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Date: Mon, 14 Jul 2003 19:48:34 -0400
From: Jsuw@ao*.co*
Subject: Re: What ppO2 for bottom mix?

Using standard mixes simplifies things.  As someone else mentioned, you begin
to know the deco for the dive with that mix because you use it often.  It also
helps your team of divers to have the same mix for a dive.  That way you are
all staying a team and doing the same deco.

The lower PO2 (e.g. 1.2) is to avoid both Central Nervous System Oxygen
Toxicity, but more importantly, to avoid seeing the respiratory degradation
which occurs with whole body oxygen toxicity.  The respiratory effects will
cause inefficient off-gassing on long exposures.  This is also the reason to
incorporate "back-gas" breaks during the deco.  This is where you'd switch to
the lowest PO2 mix breathable at a given depth during deco.  An example of this
for oxygen deco at 20' (6M) would be to breathe O2 for 12 minutes and then the
back gas for 6 and then O2 for 12, etc.  This helps prevent the respiratory

Most decompression tables and programs are based on Buhlmann algorithms for
decompression modeling.  Buhlmann assumed, without testing, that helium would
lengthen the decompression schedule.  Actual experience with helium mixtures
proves otherwise.  Helium on-gasses and off-gasses quickly, and can be
off-gassed very cleanly when doing "deep stops" and using slow ascent rates.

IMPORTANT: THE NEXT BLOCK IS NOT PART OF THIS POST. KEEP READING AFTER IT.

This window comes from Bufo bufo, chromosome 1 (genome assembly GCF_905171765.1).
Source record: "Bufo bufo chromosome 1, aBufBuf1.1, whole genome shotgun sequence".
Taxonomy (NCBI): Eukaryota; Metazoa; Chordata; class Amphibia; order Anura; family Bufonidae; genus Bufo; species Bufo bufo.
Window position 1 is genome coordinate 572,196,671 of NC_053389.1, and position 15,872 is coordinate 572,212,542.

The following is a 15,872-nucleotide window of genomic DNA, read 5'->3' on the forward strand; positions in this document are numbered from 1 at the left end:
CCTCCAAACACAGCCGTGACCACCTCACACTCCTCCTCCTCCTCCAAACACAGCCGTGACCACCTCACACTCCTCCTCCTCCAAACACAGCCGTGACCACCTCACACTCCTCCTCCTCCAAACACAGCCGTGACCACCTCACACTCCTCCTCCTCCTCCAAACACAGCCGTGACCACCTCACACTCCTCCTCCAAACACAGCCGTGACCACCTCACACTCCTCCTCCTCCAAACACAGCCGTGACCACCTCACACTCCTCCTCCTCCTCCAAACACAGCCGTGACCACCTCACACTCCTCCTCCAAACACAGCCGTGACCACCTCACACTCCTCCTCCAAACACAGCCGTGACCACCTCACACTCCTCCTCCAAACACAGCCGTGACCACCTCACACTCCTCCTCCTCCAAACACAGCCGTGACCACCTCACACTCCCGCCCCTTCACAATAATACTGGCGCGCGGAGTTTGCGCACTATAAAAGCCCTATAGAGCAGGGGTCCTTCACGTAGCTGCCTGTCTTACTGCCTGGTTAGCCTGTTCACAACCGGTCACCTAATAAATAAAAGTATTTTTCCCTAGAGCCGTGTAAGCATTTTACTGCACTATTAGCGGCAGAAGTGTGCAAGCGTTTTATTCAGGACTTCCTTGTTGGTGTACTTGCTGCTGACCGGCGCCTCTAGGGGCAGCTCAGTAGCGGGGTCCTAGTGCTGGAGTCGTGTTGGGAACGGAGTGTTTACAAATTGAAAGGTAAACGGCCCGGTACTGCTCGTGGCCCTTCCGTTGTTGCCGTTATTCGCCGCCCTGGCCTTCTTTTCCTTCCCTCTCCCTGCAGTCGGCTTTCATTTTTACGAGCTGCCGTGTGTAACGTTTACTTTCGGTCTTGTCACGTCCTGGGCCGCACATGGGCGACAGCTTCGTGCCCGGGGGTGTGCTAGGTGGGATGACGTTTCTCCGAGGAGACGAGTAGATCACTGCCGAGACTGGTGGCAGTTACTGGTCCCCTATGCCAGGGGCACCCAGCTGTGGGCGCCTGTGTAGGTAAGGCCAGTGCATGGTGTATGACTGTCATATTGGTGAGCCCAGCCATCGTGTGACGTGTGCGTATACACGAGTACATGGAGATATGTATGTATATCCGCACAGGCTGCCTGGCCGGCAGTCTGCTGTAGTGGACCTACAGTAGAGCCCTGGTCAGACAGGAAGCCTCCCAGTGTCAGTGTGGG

Not only will you be coherent on dives with helium, but you will feel much
better, less tired (and less other symptoms "decompression stress"), etc. after
the dive.

You need at least 35% helium in the mix to make any real difference.  Less than
that is a token amount and not effective enough.

When I plan a dive using software, such as DecoPlanner, I use the table
provided by the program, add deep stops, add time at gas switches to have at
least 5 minutes at a switch, and then I trim a few minutes from the shallower
stops, following the shape of the decompression curve.

I suggest you spend some time reading the articles on the web
site, as well as the site.  I have some of these articles captured
on my own web site on the following page:

As far as solo diving, I encourage you to develop a group of safety minded
divers that are qualified to do the dives you wish to do.  Begin diving as a
team.  By team, I do not mean independent divers in the water at the same time.
Plan your dives together. Execute the dives together.  Support each other
during the dive.  Watch each other perform gas switches, etc.  It's safer and
more fun.

Jan Sitchin

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